SpaceX’s billionaire founder Elon Musk called the Falcon 9 explosion its most perplexing failure in 14 years, deepening the mystery surrounding the loss of the satellite-bearing rocket on its launchpad last week.
U.S. investigators are looking into why the Falcon 9 rocket, developed by Musk’s Space Exploration Technologies Corp., blew up on Sept. 1 before a scheduled test launch in Cape Canaveral, Florida. The explosion incinerated a satellite Facebook Inc. had planned to use to beam Internet access across parts of Africa, and set launches back across the world.
Musk, chief executive officer of SpaceX and Tesla Motors Inc., wrote in a tweet Friday that the rocket’s engines weren’t on at the time of the explosion. Musk also asked for any recordings of the event to be e-mailed to the Hawthorne, California-based rocket maker.
“Still working on the Falcon fireball investigation. Turning out to be the most difficult and complex failure we have ever had in 14 years,” Musk tweeted on his verified Twitter account. “Important to note that this happened during a routine filling operation. Engines were not on and there was no apparent heat source.”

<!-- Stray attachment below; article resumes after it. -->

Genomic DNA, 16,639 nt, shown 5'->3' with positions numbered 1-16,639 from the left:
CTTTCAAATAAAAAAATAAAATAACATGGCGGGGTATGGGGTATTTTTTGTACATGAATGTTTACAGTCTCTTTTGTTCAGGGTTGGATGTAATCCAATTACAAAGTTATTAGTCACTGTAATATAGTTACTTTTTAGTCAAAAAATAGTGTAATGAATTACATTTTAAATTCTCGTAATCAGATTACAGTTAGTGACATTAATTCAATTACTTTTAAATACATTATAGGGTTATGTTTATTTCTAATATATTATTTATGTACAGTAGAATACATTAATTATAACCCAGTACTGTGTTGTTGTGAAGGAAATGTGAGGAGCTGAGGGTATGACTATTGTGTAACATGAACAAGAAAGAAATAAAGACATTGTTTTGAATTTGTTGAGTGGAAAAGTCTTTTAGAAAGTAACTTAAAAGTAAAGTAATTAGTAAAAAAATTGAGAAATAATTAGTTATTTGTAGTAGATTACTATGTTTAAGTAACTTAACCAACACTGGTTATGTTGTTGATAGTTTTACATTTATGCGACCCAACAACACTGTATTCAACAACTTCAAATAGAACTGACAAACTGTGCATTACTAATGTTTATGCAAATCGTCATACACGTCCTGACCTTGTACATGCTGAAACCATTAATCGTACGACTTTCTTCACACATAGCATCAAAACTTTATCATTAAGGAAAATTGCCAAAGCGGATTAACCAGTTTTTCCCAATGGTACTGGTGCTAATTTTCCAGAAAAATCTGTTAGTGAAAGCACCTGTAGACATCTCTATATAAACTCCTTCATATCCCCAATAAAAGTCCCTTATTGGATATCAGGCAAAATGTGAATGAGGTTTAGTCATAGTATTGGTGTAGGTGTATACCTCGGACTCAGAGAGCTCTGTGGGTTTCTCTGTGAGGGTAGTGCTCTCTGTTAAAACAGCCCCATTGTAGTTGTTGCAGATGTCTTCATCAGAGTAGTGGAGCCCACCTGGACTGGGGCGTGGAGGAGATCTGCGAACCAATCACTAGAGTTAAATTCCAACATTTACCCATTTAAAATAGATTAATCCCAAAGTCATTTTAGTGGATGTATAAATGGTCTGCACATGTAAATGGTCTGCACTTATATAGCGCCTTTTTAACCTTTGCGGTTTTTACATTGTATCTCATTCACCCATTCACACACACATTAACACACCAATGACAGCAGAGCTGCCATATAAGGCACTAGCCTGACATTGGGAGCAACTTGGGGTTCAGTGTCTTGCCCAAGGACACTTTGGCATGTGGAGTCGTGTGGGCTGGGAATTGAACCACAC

The accident led to SpaceX’s second loss of a spacecraft in little more than a year, and occurred eight minutes before a scheduled test firing during a dress rehearsal. SpaceX, which was founded 14 years ago in 2002, said it began searching for the root cause of the accident immediately after the loss, reviewing about 3,000 channels of telemetry and video data covering 35 to 55 milliseconds. The Federal Aviation Administration, NASA, the U.S. Air Force and other industry experts are also involved in the probe.
“Particularly trying to understand the quieter bang sound a few seconds before the fireball goes off. May come from rocket or something else,” Musk tweeted. Asked on Twitter whether it was possible that a foreign object had struck the rocket, Musk replied: “We have not ruled that out.”
Data showed the “anomaly” started around the upper stage liquid oxygen tank, the company said. The blast was a reminder of the peril inherent in space flight, which relies on controlled explosions to power payloads into orbit.